The smart grid...is just an incredible opportunity
My latest interview from our "Scaling Green on the Scene" booth at the CleanTech OC 2013 Conference and Expo is with Greg Trimarche, who has served as the President and Chairman of the Board of CleanTech OC since its inception in 2010. According to his bio, Trimarche is also an attorney with "vast experience dealing with federal and state energy and environmental regulatory programs relating to renewable energy and clean technologies."
My first question to Trimarche was about his vision for CleanTech OC.
According to Trimarche:
...We started CleanTech OC because we recognized that we had really a very vibrant cleantech industry here in Orange County, but it was very fragmented. There wasn't a lot of interplay between government and the private sector...between academia and the private sector...so one of the things that we initially sought to accomplish was essentially to be the glue or the vehicle that brought together those three sectors: public, private and academia. And it's been remarkably successful...the formation of the new Orange County Sustainability Council...[will allow us to] really reach out beyond the clean technology sector and reach into all of the big businesses here in Orange County, because all of corporate America is now focused on sustainability.
Next, I asked Trimarche about converting "brownfields" into solar fields.
Trimarche said that this makes sense, but he also added a cautionary note:
...In the last year or two, there's been a little bit of a movement away from the big, centrally-located solar projects...to more projects but at a lower concentration, so you lower the environmental impact and you take up less land...If you look around, what I think we're seeing is more distributed generation and smaller projects spread around, and that opens up a whole host of opportunities as far as where we would locate these projects."
What are the biggest barriers to growth for Orange County's cleantech industry?
In Trimarche's view:
Far and away the biggest challenge we've faced over the last two years is just not as much private capital going into the cleantech sector...I think we got a bit of a black eye over the past couple years with some very high-profile failures like Solyndra, I think it became a bit of a political football in the election last year...For a whole host of reasons, pension funds and other institutional investors haven't been putting as much money into this sector as we had been seeing prior to maybe 2011.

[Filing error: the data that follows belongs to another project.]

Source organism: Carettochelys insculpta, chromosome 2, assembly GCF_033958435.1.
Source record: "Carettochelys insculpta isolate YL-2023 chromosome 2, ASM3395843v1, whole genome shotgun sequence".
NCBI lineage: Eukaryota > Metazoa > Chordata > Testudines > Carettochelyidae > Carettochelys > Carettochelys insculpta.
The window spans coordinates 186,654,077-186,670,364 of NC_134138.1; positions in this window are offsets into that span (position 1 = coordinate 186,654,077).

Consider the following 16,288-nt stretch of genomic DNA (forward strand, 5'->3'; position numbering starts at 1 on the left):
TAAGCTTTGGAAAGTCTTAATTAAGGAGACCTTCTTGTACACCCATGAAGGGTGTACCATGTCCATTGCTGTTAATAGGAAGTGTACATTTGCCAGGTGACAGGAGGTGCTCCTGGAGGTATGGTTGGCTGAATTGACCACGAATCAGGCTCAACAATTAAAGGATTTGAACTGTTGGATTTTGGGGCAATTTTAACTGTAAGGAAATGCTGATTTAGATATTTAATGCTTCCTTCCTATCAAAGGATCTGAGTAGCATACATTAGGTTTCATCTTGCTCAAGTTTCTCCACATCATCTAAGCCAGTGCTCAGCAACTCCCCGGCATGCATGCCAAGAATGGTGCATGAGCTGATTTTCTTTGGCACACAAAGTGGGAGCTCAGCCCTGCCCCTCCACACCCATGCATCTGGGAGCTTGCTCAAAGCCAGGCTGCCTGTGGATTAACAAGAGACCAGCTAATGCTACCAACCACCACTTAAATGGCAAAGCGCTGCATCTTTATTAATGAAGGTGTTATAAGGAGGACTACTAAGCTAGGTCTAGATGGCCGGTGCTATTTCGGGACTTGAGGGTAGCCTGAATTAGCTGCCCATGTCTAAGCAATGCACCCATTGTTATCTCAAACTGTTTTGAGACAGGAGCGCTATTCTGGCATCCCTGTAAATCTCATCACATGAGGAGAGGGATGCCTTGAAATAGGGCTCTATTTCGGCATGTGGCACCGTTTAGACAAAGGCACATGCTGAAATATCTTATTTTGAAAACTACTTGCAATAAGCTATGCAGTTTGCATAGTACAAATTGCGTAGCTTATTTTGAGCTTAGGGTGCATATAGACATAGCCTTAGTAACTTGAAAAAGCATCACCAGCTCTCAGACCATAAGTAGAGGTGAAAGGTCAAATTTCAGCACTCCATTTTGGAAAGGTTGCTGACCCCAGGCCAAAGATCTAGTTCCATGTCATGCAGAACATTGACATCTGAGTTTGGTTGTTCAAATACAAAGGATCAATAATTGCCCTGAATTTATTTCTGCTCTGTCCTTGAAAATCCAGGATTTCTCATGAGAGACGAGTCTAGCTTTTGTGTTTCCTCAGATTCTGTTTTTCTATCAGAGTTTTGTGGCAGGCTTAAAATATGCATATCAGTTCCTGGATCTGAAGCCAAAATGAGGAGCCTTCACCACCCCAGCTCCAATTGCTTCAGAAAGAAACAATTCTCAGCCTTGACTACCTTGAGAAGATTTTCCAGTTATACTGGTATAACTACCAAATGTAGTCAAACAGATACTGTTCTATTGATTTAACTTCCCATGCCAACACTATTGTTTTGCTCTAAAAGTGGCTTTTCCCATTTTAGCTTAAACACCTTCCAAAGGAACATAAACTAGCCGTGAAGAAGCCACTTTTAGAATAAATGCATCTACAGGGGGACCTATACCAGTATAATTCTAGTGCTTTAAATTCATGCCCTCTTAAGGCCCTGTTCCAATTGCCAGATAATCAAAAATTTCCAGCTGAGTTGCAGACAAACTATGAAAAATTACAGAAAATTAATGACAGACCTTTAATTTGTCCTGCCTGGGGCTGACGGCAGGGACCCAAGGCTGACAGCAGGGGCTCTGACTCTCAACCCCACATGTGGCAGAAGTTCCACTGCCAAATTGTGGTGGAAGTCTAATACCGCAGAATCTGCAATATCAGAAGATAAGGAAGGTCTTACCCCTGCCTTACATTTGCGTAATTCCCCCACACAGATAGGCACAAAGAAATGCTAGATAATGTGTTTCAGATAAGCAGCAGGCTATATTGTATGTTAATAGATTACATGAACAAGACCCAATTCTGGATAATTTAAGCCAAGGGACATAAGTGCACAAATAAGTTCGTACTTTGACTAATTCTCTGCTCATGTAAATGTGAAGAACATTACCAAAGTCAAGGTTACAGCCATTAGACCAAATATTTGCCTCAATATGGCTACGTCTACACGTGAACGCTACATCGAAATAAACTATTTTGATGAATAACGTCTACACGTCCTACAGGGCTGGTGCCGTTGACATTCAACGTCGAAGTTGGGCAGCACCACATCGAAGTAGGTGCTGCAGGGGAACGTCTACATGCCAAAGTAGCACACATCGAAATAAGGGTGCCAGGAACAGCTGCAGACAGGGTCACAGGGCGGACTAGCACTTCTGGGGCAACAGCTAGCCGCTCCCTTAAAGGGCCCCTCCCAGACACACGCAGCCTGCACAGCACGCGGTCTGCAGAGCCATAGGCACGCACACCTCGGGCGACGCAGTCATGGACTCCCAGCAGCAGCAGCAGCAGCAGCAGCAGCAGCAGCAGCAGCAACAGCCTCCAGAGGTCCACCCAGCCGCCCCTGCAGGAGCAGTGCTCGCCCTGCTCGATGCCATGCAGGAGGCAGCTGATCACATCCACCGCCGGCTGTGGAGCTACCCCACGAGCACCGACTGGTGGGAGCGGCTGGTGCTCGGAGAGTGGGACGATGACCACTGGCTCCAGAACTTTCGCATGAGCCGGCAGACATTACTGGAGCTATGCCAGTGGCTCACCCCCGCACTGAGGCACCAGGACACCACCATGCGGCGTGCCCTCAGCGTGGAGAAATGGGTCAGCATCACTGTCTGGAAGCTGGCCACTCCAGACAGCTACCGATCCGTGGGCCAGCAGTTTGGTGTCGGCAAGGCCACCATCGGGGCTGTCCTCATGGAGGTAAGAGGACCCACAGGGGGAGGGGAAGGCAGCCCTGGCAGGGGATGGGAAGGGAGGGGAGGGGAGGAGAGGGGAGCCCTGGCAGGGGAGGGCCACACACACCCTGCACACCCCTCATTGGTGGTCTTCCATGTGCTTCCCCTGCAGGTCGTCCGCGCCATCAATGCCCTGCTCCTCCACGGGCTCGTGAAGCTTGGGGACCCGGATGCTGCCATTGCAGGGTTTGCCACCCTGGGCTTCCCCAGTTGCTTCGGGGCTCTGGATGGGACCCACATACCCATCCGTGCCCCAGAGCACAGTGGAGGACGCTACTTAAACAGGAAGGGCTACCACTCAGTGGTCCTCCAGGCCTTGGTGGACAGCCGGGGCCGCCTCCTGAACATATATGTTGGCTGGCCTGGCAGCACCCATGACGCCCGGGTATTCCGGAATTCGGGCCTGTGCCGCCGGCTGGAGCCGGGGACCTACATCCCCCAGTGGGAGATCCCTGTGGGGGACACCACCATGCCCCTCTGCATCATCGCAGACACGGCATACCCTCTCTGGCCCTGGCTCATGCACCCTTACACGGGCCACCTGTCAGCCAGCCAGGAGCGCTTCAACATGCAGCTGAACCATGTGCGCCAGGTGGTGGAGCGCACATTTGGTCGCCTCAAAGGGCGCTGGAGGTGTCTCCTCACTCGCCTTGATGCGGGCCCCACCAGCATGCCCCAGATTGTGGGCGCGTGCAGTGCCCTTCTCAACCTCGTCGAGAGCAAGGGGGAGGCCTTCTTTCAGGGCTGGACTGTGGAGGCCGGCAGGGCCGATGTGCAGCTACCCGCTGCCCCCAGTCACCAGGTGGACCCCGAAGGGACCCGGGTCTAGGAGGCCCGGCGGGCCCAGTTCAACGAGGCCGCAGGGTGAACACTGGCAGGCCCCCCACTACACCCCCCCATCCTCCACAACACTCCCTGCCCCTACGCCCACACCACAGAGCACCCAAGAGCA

According to Trimarche, "corporate strategic investment" in cleantech is now helping to "pick up that slack." Which is fortunate, because "that's really the biggest hurdle we've got: getting these early-stage technology companies the capital they need to grow their business."
In which area of cleantech, both in Orange County and nationally, does Trimarche see the most potential for growth?
Trimarche's answer was clear:
I think the smart grid is maybe the biggest opportunity right now. Our electric grid is ancient in terms of its operational history and the technology...We're in the process of modernizing the entire electrical grid for this country and really worldwide. If I remember the numbers...they say we're going to spend $2 trillion modernizing the electrical grid worldwide and about $480 billion in the U.S. alone...staggering amounts of money, so there is tremendous opportunity in that technology sector, and you see early-stage companies in that sector doing a better job than most of the others in raising venture capital...
Why is this the case? In Trimarche's view:
It's a convergence of a number of factors...utilities have antiquated IT systems and so they need to completely replace all of that...equipment and software and hardware with modern stuff; same thing with their communications equipment...The opportunity to turn what is now a very primitive electrical grid into this so-called smart grid where we incorporate digital technology and communications technology and turn the grid into a communications device as much as an electrical transmission device is just an incredible opportunity.
Finally, Trimarche commented on the importance of social media in the growth of cleantech.
According to Trimarche, "what we have now is an entire generation of human beings who expect to be able to communicate and actually do business...with their hand-held devices...control the appliances and electrical uses in your home...That technology already exists; there are smart homes, smart thermostats, smart appliances. And I think what we're going to see over the next 5 or 10 years is that revolution take place in terms of the consumer side of it.
In sum, as we've now heard from several cleantech leaders like Greg Trimarche who we interviewed at the CleanTech OC conference, these are exciting times for clean technology in Orange County, California and beyond. At Tigercomm, we are very happy to be a part of the rapid growth of this sector.